A month ago, Donald Trump told The Washington Post that he was nearly finished with an Obamacare replacement plan that would achieve “insurance for everybody” and leave people “beautifully covered.” He demurred on the details, saying he was waiting for the confirmation of Tom Price, his nominee for secretary of health and human services. For a time, Price’s nomination seemed to be in peril: As a member of Congress, he had not only written laws affecting the very health-care firms that were handsomely growing his stock portfolio; he also received a sweetheart discount on some shares in an Australian biotech firm—and lied about it during his confirmation hearings. Republicans were so appalled by this behavior that they voted unanimously to confirm him.
Now that Price’s conflicts of interest are ancient history and the country has an HHS secretary, Trump’s terrific, beautiful health plan is surely—like its counterpart from the GOP Congress—only days away. But in the meantime, even without a full repeal of the ACA or comprehensive new law in its place, Secretary Price can set to work remaking parts of the world that Obamacare helped to create.
One example, closely studied by health-care wonks, is the Center for Medicare and Medicaid Innovation (CMMI), established through Obamacare and funded with $10 billion for its first decade. The CMMI, intended to steer Medicare and Medicaid to lower payment costs and improved outcomes, has already awarded hundreds of millions of dollars in grants to states where pilot programs are being tested for complicated and expensive care situations. In Wisconsin, for instance, it has funded the creation of coordinated care teams for child patients with complex medical needs. Such children not only have expensive bills and high hospital readmission rates; their families are tasked with navigating a sometimes dizzying array of providers in multiple settings. A study of Wisconsin’s coordinated care program showed that costs and inpatient hospital days had fallen by more than half, while parents reported better satisfaction and health outcomes for their children. In the long run, the federal government can encourage wider adoption of the most successful pilot programs at the state level, simultaneously improving care for patients and reducing spending.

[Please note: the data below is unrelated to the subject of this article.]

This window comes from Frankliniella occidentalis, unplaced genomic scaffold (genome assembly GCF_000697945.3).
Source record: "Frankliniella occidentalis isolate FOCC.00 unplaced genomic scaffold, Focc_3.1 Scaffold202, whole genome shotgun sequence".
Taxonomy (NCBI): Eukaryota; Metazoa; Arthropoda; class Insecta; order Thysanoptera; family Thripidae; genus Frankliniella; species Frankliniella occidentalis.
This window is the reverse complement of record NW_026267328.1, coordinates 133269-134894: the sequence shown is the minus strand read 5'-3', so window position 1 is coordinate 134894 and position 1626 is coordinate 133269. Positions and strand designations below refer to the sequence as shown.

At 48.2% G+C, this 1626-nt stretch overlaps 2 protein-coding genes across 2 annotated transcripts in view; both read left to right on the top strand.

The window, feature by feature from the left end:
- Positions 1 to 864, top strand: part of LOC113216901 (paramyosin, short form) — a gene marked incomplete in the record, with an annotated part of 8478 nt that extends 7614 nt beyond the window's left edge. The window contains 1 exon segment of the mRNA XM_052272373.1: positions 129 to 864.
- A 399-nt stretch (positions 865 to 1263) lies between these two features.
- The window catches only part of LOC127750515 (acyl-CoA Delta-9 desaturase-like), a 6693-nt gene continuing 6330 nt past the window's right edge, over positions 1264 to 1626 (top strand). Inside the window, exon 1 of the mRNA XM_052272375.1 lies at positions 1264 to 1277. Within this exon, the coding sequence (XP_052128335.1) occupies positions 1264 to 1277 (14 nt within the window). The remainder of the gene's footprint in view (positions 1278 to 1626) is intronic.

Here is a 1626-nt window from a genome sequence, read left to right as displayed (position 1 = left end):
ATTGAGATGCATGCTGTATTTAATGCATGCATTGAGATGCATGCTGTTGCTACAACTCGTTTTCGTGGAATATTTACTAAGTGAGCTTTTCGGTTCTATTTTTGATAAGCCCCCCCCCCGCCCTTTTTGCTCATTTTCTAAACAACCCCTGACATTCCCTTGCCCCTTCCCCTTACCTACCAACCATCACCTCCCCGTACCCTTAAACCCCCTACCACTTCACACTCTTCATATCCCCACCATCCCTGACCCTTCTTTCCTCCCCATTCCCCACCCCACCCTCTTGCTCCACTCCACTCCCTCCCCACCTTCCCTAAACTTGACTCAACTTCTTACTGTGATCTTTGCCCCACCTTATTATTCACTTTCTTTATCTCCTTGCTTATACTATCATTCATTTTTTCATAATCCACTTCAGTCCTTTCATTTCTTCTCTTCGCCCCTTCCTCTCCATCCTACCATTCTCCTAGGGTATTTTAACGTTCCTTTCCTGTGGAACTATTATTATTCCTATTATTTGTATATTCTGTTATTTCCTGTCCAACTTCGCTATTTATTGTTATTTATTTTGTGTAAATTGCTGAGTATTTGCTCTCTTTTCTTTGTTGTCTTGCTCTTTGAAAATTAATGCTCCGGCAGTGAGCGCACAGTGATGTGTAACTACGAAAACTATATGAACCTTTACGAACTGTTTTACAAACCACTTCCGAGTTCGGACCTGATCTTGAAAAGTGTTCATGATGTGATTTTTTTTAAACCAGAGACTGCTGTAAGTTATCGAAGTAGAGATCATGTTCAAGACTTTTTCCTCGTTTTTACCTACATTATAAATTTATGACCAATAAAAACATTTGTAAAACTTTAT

Secretary Price has been critical of the CMMI, and a 2015 Republican bill in the House proposed defunding all of its remaining budget—which would cut off the promising work the Center has done so far, prevent the broader implementation of improvements in the future, and increase health-care spending by tens of billions of dollars. Even short of that drastic defunding measure, the Center’s effectiveness can still be hampered if the secretary chooses to scale back ongoing projects or declines to exercise his authority to require health-care providers to participate in its experiments. Expect Price to do just that.
The high legislative drama surrounding ACA repeal has captured the bulk of attention in debates over health care. That’s understandable, but even if the GOP Congress proves unable to coordinate a repeal effort, it can still do long-term damage to the law. And this is not only a question about spending: In the long run, budgetary questions about costs become political debates about coverage. Failures to improve health-care outcomes and lower costs today become the excuse to cut care and slash programs tomorrow. The Congressional Budget Office recently projected that even with 20 million more Americans covered by the ACA, health spending is still more than $600 billion below what it would have been in a world without Obamacare. Part of that policy success is due, as a recent report from the Center on Budget and Policy Priorities puts it, to “structural changes” in the health-care system created by the law’s “incentives to improve efficiency and quality.” CMMI has been part of those changes, and the quiet undermining of its mission will harm health care for Americans—both today and in the long run—whether repeal proceeds or not.